Warren G. Harding, the newspaper publisher and Republican Senator from Ohio, was the first person to use the phrase 'Founding Fathers.' Harding used it in his keynote address to the 1916 Republican Convention and several times after that in speeches before his election. He used it once again in his 1921 inaugural address to the nation when he became President.
The phrase Founding Fathers applies to a large group that's divided into two subsets. The signers of the Declaration of Independence in 1776 are considered Founding Fathers, and the Framers of the US Constitution are also called Founding Fathers. That group includes the delegates to the Federal Convention who took an active part in framing and then drafting the proposed Constitution of the United States.
But, most historians also include the statesmen, politicians, jurists, diplomats, soldiers, and the ordinary citizens that played a role in winning independence and forming the United States of America.
Some historians say there are seven key Founding Fathers. That group is: Benjamin Franklin, John Adams, Thomas Jefferson, George Washington, John Jay, Alexander Hamilton and James Madison.
Twelve of the thirteen states picked 74 delegates by the winter and spring of 1787. Those delegates attended the Federal Convention, which was held in Philadelphia. The Framers of the Constitution came from a cross-section of America in the 18th century. All of them were well educated and played an important leadership position in their local communities. Many had experience in national affairs and every one of them was involved in the American Revolution. At least 29 of them served as commanders in the Continental Army.
Most of the 1787 delegates were natives of the colonies; only nine were born elsewhere. Many of them moved from one state to another and half of them attended or graduated from a colonial college or a college abroad. Washington and Franklin were self-taught and also learned skills through apprenticeships. A few delegates had medical degrees and some had training in theology.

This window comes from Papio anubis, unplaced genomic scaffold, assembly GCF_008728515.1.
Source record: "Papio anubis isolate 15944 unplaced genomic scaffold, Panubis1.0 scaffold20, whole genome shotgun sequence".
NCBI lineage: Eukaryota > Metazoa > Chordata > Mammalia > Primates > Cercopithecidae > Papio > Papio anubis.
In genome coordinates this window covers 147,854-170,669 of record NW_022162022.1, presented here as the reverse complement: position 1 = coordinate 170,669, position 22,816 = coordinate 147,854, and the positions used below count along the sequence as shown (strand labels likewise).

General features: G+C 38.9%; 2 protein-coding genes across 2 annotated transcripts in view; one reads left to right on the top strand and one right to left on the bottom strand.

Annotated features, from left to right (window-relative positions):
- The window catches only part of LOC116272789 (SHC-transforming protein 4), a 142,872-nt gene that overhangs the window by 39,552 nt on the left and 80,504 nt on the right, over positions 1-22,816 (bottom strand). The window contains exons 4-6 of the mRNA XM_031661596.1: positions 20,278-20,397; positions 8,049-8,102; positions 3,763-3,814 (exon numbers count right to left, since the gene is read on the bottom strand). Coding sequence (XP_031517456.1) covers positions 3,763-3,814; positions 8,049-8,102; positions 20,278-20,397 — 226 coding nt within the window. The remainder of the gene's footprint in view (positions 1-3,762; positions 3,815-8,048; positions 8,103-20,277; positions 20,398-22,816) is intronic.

An interesting thing about these delegates is that a few of them were Deists. Deism teaches that there is a creator but this creator does not concern itself with the daily lives of humans and does not directly communicate with humans in any way, including through sacred books or revelation. Deism does not deny that Jesus was a person, and while his works are esteemed deists deny his divinity. Other delegates had no specific religious affiliation; most were Protestant and three were Catholic.
The Deistic delegates spoke of a god but not the same God as found in the Bible. Most of the deists thought the Bible was a work of fiction and that Christianity did not conform to their views of enlightenment. Nonetheless, the attitude of most of these men was tolerance, enlightened reason and free thought. Since there was so much religious diversity among the group, religion was not included specifically in the Constitution.
Most of the signers lived well into their sixties. A few of the Framers lived into their seventies, Franklin, Jefferson, and Madison lived into their eighties, John Adams was 90 when he died and Charles Thomson lived to the age of 94. Three delegates were killed in duels (Hamilton, Button Gwinnett and Richard Dobbs Spaight).
After the Constitutional Convention the delegates returned to their homes and careers and most continued to prosper and work to make a difference in the new country. However, seven of them suffered serious financial losses and faced bankruptcy and two were accused of treasonous behavior and activities.
Thirteen delegates left the Convention without having signed; three who refused to sign are nontheless associated with the Founding Fathers. In a sense, the Founding Fathers were the first constitutional protestors.
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